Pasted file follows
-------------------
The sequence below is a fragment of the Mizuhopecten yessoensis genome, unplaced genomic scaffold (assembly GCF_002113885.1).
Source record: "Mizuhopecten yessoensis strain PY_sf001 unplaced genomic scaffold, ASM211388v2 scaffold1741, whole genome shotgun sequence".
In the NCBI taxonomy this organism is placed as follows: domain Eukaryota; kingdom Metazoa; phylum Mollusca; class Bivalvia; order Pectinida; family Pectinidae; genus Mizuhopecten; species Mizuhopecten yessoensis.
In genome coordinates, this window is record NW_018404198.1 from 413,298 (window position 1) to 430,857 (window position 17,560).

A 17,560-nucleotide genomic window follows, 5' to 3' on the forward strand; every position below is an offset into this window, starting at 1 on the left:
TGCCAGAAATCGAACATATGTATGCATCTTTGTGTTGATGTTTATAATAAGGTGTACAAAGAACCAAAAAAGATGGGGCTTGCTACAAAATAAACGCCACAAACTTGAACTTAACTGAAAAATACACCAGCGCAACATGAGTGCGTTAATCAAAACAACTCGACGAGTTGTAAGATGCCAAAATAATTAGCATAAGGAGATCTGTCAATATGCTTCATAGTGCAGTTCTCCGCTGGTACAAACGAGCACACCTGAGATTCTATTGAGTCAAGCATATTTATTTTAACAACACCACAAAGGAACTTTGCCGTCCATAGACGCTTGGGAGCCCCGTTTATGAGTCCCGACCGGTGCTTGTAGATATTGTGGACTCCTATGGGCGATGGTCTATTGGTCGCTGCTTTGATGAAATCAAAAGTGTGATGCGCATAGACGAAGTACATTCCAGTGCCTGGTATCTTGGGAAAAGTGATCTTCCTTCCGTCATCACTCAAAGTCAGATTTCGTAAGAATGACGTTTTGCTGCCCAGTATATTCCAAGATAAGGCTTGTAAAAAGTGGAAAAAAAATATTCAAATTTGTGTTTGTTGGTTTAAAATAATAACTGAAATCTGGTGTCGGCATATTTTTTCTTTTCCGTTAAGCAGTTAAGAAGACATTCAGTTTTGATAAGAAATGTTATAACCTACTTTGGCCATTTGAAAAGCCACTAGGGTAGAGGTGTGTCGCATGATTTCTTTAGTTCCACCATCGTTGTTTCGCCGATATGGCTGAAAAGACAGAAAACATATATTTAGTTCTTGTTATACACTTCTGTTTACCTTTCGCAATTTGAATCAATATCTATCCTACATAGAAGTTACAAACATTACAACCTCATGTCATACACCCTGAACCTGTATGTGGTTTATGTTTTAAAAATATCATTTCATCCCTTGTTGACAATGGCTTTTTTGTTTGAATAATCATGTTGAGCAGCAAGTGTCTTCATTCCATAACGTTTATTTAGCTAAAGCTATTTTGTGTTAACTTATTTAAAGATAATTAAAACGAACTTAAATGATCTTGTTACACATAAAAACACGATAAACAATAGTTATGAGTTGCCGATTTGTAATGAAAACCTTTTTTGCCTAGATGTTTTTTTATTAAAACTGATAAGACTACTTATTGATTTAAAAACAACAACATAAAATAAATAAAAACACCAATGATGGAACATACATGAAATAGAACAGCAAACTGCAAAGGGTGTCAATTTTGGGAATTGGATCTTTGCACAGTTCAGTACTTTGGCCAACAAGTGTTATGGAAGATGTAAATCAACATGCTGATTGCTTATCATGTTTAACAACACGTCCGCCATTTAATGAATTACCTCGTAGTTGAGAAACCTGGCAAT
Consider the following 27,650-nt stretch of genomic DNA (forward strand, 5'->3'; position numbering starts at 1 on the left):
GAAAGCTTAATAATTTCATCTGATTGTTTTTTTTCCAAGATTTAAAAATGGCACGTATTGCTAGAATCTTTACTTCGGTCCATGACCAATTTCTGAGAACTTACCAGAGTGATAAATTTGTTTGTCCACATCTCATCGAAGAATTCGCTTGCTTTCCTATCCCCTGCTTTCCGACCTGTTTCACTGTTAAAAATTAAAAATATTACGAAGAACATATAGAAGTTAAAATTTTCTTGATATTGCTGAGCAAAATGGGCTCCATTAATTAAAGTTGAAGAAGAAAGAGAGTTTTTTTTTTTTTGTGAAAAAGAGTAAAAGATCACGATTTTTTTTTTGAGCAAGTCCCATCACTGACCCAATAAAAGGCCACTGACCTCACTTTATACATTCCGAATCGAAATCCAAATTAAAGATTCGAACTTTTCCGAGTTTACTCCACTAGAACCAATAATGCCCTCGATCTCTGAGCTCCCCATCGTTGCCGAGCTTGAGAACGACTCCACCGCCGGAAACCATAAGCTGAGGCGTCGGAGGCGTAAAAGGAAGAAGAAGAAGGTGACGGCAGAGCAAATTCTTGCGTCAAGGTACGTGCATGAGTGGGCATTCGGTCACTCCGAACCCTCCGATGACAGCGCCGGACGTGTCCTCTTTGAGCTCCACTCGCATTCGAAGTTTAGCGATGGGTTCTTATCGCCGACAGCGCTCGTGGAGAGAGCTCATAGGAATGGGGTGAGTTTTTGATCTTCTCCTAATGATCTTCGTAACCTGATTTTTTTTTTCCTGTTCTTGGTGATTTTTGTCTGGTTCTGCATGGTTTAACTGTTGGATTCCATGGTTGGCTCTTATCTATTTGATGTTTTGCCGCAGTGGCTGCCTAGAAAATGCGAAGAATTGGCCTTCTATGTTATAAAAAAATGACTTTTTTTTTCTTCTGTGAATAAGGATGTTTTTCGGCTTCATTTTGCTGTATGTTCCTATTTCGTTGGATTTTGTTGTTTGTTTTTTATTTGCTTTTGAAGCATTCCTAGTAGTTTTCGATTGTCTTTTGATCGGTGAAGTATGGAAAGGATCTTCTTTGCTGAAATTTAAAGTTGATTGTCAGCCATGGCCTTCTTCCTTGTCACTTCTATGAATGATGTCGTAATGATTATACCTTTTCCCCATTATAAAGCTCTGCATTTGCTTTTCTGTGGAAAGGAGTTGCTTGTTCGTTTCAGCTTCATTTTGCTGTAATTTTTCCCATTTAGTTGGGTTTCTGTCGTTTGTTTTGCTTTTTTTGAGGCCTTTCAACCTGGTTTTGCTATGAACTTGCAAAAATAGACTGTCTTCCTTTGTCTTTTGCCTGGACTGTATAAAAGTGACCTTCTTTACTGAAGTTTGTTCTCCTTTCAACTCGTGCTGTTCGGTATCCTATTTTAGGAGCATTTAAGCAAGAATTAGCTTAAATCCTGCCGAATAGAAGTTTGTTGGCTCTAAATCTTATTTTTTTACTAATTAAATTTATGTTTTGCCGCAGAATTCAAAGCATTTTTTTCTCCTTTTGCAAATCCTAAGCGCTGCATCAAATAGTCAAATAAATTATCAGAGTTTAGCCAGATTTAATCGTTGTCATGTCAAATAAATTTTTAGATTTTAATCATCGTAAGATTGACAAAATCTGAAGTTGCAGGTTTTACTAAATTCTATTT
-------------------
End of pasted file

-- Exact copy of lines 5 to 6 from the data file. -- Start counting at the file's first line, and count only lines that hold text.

A 17,560-nucleotide genomic window follows, 5' to 3' on the forward strand; every position below is an offset into this window, starting at 1 on the left:
TGCCAGAAATCGAACATATGTATGCATCTTTGTGTTGATGTTTATAATAAGGTGTACAAAGAACCAAAAAAGATGGGGCTTGCTACAAAATAAACGCCACAAACTTGAACTTAACTGAAAAATACACCAGCGCAACATGAGTGCGTTAATCAAAACAACTCGACGAGTTGTAAGATGCCAAAATAATTAGCATAAGGAGATCTGTCAATATGCTTCATAGTGCAGTTCTCCGCTGGTACAAACGAGCACACCTGAGATTCTATTGAGTCAAGCATATTTATTTTAACAACACCACAAAGGAACTTTGCCGTCCATAGACGCTTGGGAGCCCCGTTTATGAGTCCCGACCGGTGCTTGTAGATATTGTGGACTCCTATGGGCGATGGTCTATTGGTCGCTGCTTTGATGAAATCAAAAGTGTGATGCGCATAGACGAAGTACATTCCAGTGCCTGGTATCTTGGGAAAAGTGATCTTCCTTCCGTCATCACTCAAAGTCAGATTTCGTAAGAATGACGTTTTGCTGCCCAGTATATTCCAAGATAAGGCTTGTAAAAAGTGGAAAAAAAATATTCAAATTTGTGTTTGTTGGTTTAAAATAATAACTGAAATCTGGTGTCGGCATATTTTTTCTTTTCCGTTAAGCAGTTAAGAAGACATTCAGTTTTGATAAGAAATGTTATAACCTACTTTGGCCATTTGAAAAGCCACTAGGGTAGAGGTGTGTCGCATGATTTCTTTAGTTCCACCATCGTTGTTTCGCCGATATGGCTGAAAAGACAGAAAACATATATTTAGTTCTTGTTATACACTTCTGTTTACCTTTCGCAATTTGAATCAATATCTATCCTACATAGAAGTTACAAACATTACAACCTCATGTCATACACCCTGAACCTGTATGTGGTTTATGTTTTAAAAATATCATTTCATCCCTTGTTGACAATGGCTTTTTTGTTTGAATAATCATGTTGAGCAGCAAGTGTCTTCATTCCATAACGTTTATTTAGCTAAAGCTATTTTGTGTTAACTTATTTAAAGATAATTAAAACGAACTTAAATGATCTTGTTACACATAAAAACACGATAAACAATAGTTATGAGTTGCCGATTTGTAATGAAAACCTTTTTTGCCTAGATGTTTTTTTATTAAAACTGATAAGACTACTTATTGATTTAAAAACAACAACATAAAATAAATAAAAACACCAATGATGGAACATACATGAAATAGAACAGCAAACTGCAAAGGGTGTCAATTTTGGGAATTGGATCTTTGCACAGTTCAGTACTTTGGCCAACAAGTGTTATGGAAGATGTAAATCAACATGCTGATTGCTTATCATGTTTAACAACACGTCCGCCATTTAATGAATTACCTCGTAGTTGAGAAACCTGGCAAT